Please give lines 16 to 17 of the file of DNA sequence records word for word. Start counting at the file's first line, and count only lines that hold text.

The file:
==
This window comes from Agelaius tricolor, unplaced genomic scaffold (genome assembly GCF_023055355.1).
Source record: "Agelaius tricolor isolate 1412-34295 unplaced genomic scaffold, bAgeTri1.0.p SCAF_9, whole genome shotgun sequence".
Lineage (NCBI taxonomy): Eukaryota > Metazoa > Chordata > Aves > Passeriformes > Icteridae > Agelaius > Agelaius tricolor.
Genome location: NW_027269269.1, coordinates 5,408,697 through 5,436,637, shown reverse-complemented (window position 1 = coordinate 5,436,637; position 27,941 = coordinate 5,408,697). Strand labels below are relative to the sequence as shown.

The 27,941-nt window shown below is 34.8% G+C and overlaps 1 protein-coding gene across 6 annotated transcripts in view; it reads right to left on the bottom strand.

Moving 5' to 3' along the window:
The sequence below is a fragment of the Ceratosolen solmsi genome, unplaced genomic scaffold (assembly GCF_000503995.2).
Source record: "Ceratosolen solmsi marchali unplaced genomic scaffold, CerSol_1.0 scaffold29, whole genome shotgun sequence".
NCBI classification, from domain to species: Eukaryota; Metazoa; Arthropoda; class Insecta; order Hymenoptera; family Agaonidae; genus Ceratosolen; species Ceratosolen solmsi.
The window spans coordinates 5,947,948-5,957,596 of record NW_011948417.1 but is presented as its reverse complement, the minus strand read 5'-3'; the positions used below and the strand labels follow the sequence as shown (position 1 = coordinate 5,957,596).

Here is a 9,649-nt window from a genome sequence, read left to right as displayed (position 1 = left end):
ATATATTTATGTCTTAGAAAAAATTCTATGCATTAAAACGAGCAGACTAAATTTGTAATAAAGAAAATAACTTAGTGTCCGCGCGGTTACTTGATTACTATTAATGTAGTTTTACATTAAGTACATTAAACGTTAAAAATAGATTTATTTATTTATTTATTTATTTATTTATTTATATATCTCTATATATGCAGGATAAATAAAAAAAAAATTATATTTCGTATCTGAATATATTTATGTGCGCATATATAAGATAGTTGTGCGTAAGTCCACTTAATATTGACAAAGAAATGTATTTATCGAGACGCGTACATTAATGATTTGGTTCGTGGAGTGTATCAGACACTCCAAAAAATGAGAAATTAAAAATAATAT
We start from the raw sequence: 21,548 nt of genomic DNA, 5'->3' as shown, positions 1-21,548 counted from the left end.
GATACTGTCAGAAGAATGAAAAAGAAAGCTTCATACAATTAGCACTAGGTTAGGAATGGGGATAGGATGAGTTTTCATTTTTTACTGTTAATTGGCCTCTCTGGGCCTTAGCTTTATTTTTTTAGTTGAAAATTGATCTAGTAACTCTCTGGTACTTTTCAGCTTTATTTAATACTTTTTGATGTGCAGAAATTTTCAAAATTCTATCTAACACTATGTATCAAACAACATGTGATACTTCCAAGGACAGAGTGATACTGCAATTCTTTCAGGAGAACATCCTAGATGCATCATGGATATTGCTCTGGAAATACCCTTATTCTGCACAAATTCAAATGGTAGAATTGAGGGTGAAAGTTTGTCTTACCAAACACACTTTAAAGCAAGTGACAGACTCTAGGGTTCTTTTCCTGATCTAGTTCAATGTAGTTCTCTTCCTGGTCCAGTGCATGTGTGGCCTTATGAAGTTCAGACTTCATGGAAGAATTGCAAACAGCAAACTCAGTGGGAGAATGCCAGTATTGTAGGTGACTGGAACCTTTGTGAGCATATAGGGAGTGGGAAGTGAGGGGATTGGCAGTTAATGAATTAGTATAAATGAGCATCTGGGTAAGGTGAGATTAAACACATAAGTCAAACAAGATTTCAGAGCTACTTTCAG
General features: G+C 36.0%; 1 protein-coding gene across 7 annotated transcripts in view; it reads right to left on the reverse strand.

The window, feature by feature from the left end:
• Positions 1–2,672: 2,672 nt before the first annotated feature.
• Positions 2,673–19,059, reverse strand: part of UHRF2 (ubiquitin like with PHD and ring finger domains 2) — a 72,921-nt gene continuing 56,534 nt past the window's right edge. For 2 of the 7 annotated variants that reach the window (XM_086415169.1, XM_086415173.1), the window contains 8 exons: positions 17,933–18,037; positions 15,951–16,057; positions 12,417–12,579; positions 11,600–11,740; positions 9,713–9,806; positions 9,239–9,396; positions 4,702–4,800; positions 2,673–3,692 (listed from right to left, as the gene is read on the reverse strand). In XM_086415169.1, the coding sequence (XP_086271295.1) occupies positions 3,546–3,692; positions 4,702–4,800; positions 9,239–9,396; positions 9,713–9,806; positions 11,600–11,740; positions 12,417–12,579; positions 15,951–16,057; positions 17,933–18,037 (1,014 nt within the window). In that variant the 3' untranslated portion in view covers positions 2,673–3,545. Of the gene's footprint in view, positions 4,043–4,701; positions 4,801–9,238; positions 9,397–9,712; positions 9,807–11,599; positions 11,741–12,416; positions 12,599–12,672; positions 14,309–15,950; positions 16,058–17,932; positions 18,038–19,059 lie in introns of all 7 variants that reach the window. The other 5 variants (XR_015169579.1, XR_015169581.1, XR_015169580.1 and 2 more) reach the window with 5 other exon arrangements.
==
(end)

The window, feature by feature from the left end:
• Positions 1–2,672: 2,672 nt before the first annotated feature.